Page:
Klay Thompson and Stephen Curry, the Warriors put supersub Andre Iguodala

“I just want a fair shake, man,” Harden said. “Call the game how it’s supposed to be called and that’s it. And I’ll live with the results.”

Eric Gordon scored 27 points in support of Harden’s 35, but Houston missed 16 of its first 18 attempts from 3-point range and was just 14 for 47 over all. Harden, who missed 19 of 28 shots from the field, failed to draw a foul from Green on his 3-point try with 9.1 seconds to go, which led to Chris Paul’s ejection seconds later for protesting the noncall.

Paul appeared to make contact with the referee Josh Tiven in earning his second technical foul. It was the 12th ejection of the N.B.A. playoffs after just three during the 2018 postseason.

“When you land three feet ahead of where you shoot the ball from, that really ain’t my issue,” Green said, arguing that Harden did not deserve more than his 14 trips to the foul line because he repeatedly leaned into the defender or extended his arms in search of a whistle.

Nearly a year has passed since the Warriors overturned double-digit deficits in both Game 6 and Game 7 to climb out of a 3-2 series deficit and advance to the title round, but the rivalry between these teams never really goes dormant.

According to four people familiar with the courtships who were not authorized to discuss them publicly, Philadelphia made lucrative attempts last July to hire Warriors General Manager Bob Myers or Houston’s Daryl Morey to take over the 76ers’ front office. But Myers and Morey elected to stay where they are, knowing they would probably be reunited in the playoffs in a series whose survivor instantly becomes the consensus favorite to win it all.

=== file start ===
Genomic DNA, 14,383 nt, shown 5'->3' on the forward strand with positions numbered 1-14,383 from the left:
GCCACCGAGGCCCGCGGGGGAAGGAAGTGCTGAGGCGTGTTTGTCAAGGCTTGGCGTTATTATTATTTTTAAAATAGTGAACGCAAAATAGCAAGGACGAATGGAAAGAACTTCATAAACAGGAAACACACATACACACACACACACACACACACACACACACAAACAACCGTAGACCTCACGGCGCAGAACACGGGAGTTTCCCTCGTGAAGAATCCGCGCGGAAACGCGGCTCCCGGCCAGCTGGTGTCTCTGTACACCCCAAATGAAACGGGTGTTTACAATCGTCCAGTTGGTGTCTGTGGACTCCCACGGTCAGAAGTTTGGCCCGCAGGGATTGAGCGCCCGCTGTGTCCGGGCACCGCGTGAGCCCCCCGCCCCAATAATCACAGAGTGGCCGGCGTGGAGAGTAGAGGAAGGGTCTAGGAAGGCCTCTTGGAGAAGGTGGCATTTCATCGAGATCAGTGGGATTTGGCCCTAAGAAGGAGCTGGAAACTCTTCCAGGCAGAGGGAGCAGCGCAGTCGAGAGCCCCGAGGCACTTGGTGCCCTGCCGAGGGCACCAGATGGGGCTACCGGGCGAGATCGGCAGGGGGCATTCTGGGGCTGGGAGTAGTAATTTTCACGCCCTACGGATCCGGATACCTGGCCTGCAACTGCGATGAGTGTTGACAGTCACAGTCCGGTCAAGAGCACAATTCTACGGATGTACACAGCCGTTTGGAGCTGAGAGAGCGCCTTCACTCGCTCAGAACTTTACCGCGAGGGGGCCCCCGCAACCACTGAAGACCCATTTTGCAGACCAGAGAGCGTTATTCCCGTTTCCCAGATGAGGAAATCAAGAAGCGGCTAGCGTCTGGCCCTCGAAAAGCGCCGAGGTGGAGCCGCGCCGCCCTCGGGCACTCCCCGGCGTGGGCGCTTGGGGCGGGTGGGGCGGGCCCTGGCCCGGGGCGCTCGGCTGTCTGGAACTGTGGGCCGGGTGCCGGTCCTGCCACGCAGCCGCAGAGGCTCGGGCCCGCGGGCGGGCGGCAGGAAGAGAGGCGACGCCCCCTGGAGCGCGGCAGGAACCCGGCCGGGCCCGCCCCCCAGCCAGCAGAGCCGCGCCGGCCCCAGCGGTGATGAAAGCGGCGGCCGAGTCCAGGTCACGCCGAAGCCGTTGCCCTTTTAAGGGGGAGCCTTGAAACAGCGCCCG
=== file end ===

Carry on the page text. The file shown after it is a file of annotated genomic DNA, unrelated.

When Houston slumped to fourth in the West late in the regular season, its tumble almost instantly begot a theory that it might be better for the Rockets to face the dynastic Warriors in the second round — mostly owing to freshness.

The 31-point lead Golden State blew in Game 2 against the Clippers in the biggest collapse in playoff history, coupled with the Warriors’ failure to close out the series in a Game 5 at home, seemed to give the theory even more credence. Especially after Thompson and Curry sustained their Game 6 injuries.

Morey, though, admitted in a podcast interview with the former New York Times reporter Howard Beck that he “did personally want to face the Warriors later.” After spending nearly a half-decade trying to construct a roster that could topple the Warriors, without success to this point, Morey was clearly hesitant to publicly declare advantages of any sort for his team in his appearance on “The Full 48.”

The Warriors duly made Morey’s caution look prudent with the way they kept feeding a patient and efficient Durant in the fourth quarter, rendered Houston’s Clint Capela a nonfactor and ultimately secured a 1-0 series lead to take into Tuesday night’s Game 2.

“There’s never been anybody like him: 6-11, handles the ball, shoots 3s, passes, defends,” Kerr said of Durant.

After the Warriors halted a rare two-game playoff losing streak at home, Green credited Kerr’s lineup switch as the other key to complement Durant.

“So many times you kind of go in the series and you wait to take a loss to make that first adjustment,” Green said. “I think we just got ahead of it.”

Source: Marc Stein